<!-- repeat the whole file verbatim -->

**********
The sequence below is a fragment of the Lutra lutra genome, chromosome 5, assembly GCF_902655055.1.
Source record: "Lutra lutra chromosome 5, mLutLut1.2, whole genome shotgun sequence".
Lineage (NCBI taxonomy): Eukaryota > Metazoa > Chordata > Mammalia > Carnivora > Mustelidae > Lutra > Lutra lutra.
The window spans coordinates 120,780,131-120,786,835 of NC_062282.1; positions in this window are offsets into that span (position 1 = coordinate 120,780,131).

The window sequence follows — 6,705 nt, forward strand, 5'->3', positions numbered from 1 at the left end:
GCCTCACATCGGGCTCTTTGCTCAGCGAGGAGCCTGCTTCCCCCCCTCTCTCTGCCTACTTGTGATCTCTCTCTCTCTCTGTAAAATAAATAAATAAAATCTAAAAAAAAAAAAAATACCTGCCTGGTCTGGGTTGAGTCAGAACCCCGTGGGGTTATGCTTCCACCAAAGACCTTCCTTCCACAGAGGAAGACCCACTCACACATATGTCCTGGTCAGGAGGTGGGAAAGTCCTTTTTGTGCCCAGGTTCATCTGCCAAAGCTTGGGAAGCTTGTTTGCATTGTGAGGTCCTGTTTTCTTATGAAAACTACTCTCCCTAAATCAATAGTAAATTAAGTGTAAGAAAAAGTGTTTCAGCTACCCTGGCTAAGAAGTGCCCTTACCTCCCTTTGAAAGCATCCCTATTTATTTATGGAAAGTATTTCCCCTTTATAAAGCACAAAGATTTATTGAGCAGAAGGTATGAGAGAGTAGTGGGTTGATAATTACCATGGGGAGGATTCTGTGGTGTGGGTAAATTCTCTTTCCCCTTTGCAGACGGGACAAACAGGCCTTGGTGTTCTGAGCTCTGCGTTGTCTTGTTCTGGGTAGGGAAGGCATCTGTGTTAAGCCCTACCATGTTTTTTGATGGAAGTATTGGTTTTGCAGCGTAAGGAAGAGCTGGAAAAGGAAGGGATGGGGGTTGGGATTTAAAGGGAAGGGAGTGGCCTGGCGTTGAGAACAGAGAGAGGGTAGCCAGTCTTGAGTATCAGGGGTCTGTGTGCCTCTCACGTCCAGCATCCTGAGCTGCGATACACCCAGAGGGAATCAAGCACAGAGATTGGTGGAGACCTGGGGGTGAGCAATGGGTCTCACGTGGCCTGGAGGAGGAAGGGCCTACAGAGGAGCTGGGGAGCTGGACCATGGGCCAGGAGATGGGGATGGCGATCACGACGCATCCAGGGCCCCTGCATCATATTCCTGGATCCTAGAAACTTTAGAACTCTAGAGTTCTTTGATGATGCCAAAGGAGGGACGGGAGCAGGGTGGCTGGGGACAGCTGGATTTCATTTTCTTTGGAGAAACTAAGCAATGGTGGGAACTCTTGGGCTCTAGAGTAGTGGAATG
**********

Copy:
The sequence below is a fragment of the Lutra lutra genome, chromosome 5, assembly GCF_902655055.1.
Source record: "Lutra lutra chromosome 5, mLutLut1.2, whole genome shotgun sequence".
Lineage (NCBI taxonomy): Eukaryota > Metazoa > Chordata > Mammalia > Carnivora > Mustelidae > Lutra > Lutra lutra.
The window spans coordinates 120,780,131-120,786,835 of NC_062282.1; positions in this window are offsets into that span (position 1 = coordinate 120,780,131).

The window sequence follows — 6,705 nt, forward strand, 5'->3', positions numbered from 1 at the left end:
GCCTCACATCGGGCTCTTTGCTCAGCGAGGAGCCTGCTTCCCCCCCTCTCTCTGCCTACTTGTGATCTCTCTCTCTCTCTGTAAAATAAATAAATAAAATCTAAAAAAAAAAAAAATACCTGCCTGGTCTGGGTTGAGTCAGAACCCCGTGGGGTTATGCTTCCACCAAAGACCTTCCTTCCACAGAGGAAGACCCACTCACACATATGTCCTGGTCAGGAGGTGGGAAAGTCCTTTTTGTGCCCAGGTTCATCTGCCAAAGCTTGGGAAGCTTGTTTGCATTGTGAGGTCCTGTTTTCTTATGAAAACTACTCTCCCTAAATCAATAGTAAATTAAGTGTAAGAAAAAGTGTTTCAGCTACCCTGGCTAAGAAGTGCCCTTACCTCCCTTTGAAAGCATCCCTATTTATTTATGGAAAGTATTTCCCCTTTATAAAGCACAAAGATTTATTGAGCAGAAGGTATGAGAGAGTAGTGGGTTGATAATTACCATGGGGAGGATTCTGTGGTGTGGGTAAATTCTCTTTCCCCTTTGCAGACGGGACAAACAGGCCTTGGTGTTCTGAGCTCTGCGTTGTCTTGTTCTGGGTAGGGAAGGCATCTGTGTTAAGCCCTACCATGTTTTTTGATGGAAGTATTGGTTTTGCAGCGTAAGGAAGAGCTGGAAAAGGAAGGGATGGGGGTTGGGATTTAAAGGGAAGGGAGTGGCCTGGCGTTGAGAACAGAGAGAGGGTAGCCAGTCTTGAGTATCAGGGGTCTGTGTGCCTCTCACGTCCAGCATCCTGAGCTGCGATACACCCAGAGGGAATCAAGCACAGAGATTGGTGGAGACCTGGGGGTGAGCAATGGGTCTCACGTGGCCTGGAGGAGGAAGGGCCTACAGAGGAGCTGGGGAGCTGGACCATGGGCCAGGAGATGGGGATGGCGATCACGACGCATCCAGGGCCCCTGCATCATATTCCTGGATCCTAGAAACTTTAGAACTCTAGAGTTCTTTGATGATGCCAAAGGAGGGACGGGAGCAGGGTGGCTGGGGACAGCTGGATTTCATTTTCTTTGGAGAAACTAAGCAATGGTGGGAACTCTTGGGCTCTAGAGTAGTGGAATG